Dr. Shari R. Midoneck Selected as First Laitman Scholar
NEW YORK (January 19, 2006) — Weill Medical College of Cornell University has announced the creation of the Nanette Laitman Clinical Scholars Program in Public Health, funded by a $3 million gift from the Laitman family and a $1 million matching gift made possible through the College's ongoing $750 million "Advancing the Clinical Mission" capital campaign. The Clinical Scholars Program will fund four endowed professorships in the areas of prevention (with a focus on women's health), clinical evaluation, community health, and quality of care research.
The first Laitman Clinical Scholar will be Dr. Shari R. Midoneck, Associate Professor of Clinical Medicine at Weill Cornell Medical College. She is Associate Attending Physician in the department of medicine at the Iris Cantor Women's Health Center at NewYork-Presbyterian Hospital/Weill Cornell Medical Center. The endowed professorship will allow Dr. Midoneck to pursue clinical research in preventive health in the area of women's health. Additional Laitman scholars will be announced in the coming months.
"By enabling top-caliber junior faculty members to mesh their clinical expertise with public health research, the Laitman Clinical Scholars Program is a critical investment in Weill Cornell's research enterprise. It will also help us recruit and retain the best faculty, while ensuring the vitality of its mission, and our position among the nation's premier medical colleges," says Dr. Antonio M. Gotto, Dean of Weill Cornell Medical College.
"Public Health is a rapidly changing field with many new demands and opportunities, including the treatment of chronic diseases and medically underserved populations; the evaluation and use of new technologies; and the escalation of health-care costs," says Dr. Alvin I. Mushlin, the Nanette Laitman Distinguished Professor of Public Health and Chairman of the Department of Public Health at Weill Cornell Medical College. "Laitman Clinical Scholars will focus their research on these and related critical areas."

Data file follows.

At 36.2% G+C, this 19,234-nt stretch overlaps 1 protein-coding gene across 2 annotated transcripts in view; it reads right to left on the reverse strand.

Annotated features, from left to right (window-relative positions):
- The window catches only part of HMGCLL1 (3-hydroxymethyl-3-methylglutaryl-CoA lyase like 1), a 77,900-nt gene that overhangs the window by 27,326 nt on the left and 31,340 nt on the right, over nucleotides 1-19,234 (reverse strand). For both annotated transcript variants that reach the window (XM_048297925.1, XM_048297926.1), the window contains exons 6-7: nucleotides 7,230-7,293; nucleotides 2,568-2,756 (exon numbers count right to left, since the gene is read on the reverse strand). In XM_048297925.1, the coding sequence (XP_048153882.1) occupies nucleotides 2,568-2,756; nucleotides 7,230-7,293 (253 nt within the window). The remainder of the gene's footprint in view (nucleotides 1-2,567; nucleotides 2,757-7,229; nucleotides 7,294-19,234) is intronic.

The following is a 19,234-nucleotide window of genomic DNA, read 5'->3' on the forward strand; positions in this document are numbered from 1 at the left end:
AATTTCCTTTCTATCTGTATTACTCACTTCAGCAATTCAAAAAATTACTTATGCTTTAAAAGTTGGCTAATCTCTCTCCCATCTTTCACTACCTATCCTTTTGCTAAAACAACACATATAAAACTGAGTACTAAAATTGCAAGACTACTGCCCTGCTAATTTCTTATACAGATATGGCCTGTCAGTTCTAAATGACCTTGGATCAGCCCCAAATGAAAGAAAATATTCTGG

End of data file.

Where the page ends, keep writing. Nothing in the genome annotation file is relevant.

Scholars will be appointed by the Dean and the Board of Overseers and will serve a three-year term. Periodically, the Department of Public Health will hold conferences to feature the work of the Laitman Clinical Scholar Award recipients and their collaborating faculty.
The four Laitman Clinical Scholars will conduct research in the following public health areas:
- The Laitman Scholar in Clinical Evaluation will pursue research studying the effectiveness of new technologies for pressing health issues, such as cardiovascular disease and gene therapy. Their research will also improve the methods for assessing the technologies of the future — such as less-costly and sometimes more feasible alternatives to randomized controlled clinical trials (RCT).
- The Laitman Scholar in Prevention (held by Dr. Midoneck) will research women's health issues and promote the inclusion of women's health issues in both research and policy initiatives. Areas of interest include cancer, cardiovascular disease, obesity, osteoporosis, menopausal transition, and depression. This Scholar will help to continue and expand upon the research efforts already begun by the Women's Health Research Group, which was established by the Department of Public Health at Weill Cornell in 2003.
- The Laitman Scholar in Community Health will develop a research agenda focusing on the development and evaluation of imaginative and viable community health programs to combat chronic conditions such as cardiovascular disease and diabetes. Additionally, community initiatives may help to promote culturally and ethnically sensitive care, thereby reducing ethnic disparities in health outcomes.
- The Laitman Scholar in Quality of Care Research will develop strategies, including the use of information technology, to prevent medical errors and substandard care. Furthermore, this Scholar will examine specific ways to improve the quality of medical care received by underserved populations, with chronic conditions such as asthma, cardiovascular disease and diabetes.